Videos by Jake Meeks –
Writing By Daniel Pushcarich -
Topics: Tattoo Techniques, Shading, Color Tattoo, Fireside Techniques
This episode was made possible thanks to the help of our affiliates. Use code “Fireside” to get discounts on the stuff you are already buying at the links below:
Neuma Tattoo, S8 Tattoo, Reinventing the Tattoo, Raw Pigments, TattooNOW
It's crucial to generate smooth color transitions when tattooing. If your blending isn't clean, it will look splotchy and jagged in comparison to other tattoos. There are a few methods you can use to make transitioning smoother, from concentrated gradients to different color effects, and even different needle configurations. This episode touches on a few key tricks and tools that you can add to your tool kit so that your blends come out looking smooth as butter.
It's all about getting the transition points correct when it comes to achieving smooth color transitions. I find that placing the highest saturation points where those transitions are I'm able to avoid muddy and confused colors. Experiment with the order in which you're packing your colors too. Going from light to dark, or from mid tones, to dark, to light will result in distinct effects, so play around until you find something that works for you.
A common misunderstanding when we’re putting one color on top of another is that it’s being layered on top of the old one. In reality, rather than just overlapping it’s being blended into the existing tattoo pigments. The two colors both remain in the skin, mix, and alter the color you're putting in. The same goes for tattooing over black as well. Any color you add will blend with the black tattoo pigments and be shaded respectively.
Another tip that may not seem that important is using a variety of the same color in your piece. Instead of just tinting the color darker or lighter with black, try muting the color with it’s complementary or changing its temperature to slightly warmer or cooler. These small changes will greatly affect the entire outcome of the piece and make a noticeable difference in creating depth.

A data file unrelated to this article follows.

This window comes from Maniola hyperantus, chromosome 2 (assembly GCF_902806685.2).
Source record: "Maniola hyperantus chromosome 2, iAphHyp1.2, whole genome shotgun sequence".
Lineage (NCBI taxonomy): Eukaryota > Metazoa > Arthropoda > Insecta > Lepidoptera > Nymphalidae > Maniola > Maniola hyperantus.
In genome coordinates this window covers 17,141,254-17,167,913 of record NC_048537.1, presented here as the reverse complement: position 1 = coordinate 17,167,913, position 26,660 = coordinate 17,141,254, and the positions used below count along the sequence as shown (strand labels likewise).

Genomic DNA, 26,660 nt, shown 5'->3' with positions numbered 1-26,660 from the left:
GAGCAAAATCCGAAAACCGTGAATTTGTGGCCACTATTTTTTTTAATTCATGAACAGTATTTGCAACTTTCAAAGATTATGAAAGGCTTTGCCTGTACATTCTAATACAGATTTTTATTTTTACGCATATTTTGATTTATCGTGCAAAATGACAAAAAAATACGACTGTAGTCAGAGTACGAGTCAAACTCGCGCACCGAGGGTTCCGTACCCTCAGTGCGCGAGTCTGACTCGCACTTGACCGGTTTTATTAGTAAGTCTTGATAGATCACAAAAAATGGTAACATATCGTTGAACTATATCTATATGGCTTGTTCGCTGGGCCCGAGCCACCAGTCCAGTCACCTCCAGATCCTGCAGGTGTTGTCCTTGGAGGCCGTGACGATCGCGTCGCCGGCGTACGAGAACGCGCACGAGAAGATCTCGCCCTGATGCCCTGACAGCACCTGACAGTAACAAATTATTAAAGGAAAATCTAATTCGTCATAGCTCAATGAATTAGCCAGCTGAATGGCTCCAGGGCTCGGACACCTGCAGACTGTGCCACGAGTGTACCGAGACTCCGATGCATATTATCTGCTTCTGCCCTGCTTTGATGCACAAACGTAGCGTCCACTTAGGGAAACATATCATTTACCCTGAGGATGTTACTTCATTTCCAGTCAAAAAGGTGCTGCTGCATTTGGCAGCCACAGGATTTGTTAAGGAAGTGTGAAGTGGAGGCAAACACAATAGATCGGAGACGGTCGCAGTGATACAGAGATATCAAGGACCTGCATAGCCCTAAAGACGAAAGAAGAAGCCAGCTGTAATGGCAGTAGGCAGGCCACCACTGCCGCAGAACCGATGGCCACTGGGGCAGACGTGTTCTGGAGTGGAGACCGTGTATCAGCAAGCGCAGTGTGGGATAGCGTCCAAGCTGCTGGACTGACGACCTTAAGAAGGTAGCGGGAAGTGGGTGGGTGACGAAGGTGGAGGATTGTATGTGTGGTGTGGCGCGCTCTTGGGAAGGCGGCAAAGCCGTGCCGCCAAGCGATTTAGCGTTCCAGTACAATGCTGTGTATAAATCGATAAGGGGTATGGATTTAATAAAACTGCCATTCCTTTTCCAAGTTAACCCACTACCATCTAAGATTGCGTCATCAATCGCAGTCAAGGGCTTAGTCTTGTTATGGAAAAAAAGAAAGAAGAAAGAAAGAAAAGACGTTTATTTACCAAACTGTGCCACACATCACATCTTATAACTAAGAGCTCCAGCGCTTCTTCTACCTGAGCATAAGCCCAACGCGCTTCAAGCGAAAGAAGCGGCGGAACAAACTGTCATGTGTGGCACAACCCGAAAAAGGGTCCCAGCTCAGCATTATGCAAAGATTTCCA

The more you practice, the better you'll get at judging color saturation by feel. When I say "by feel," I mean that when you're stretching the skin during a tattoo, pay attention to how it vibrates under your needles. Comparing that sensation to the visual results will help train your brain so you can instinctively tell when you're packing in enough color.
Don't be afraid to return to your liner at the end of a session. This will allow you to finish off your work with the attention to detail your client will appreciate and leave the tattoo looking clean, and your colors feeling confidant. Check for any gaps in consistency where your color is approaching a line and look for any imperfections. When you look back and notice how those little modifications make the piece really pop, you'll be amazed!
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The Fireside Tattoo Network is home to the Fireside podcast, Fireside Technique video series and our Fireside Weekly blog.
The Fireside Tattoo podcast is hosted by veteran tattooer Jake Meeks, check out our episodes where we discuss, argue and wax philosophical, from tips for all levels of artists to trends in the tattoo world. Many guest artists have sat down for interviews and in-depth conversations and many more are planned…check back often!
Our Fireside Technique video series offers short, detailed how-to videos geared towards helping artists improve their work. We often take some of our more technical topics from our Fireside podcast and film an in-depth, narrated, time-lapsed video showing exactly how Jake or our featured artists handle certain issues.
Tattoo technique is, no doubt, an art of its own. Like any skill or trade, tattooing has been closely guarded by tattooers throughout modern history. We take a different approach here at Fireside. Our goal is to embrace the information age by making a conscious effort to help artists of all skill levels solve their technical tattoo challenges.
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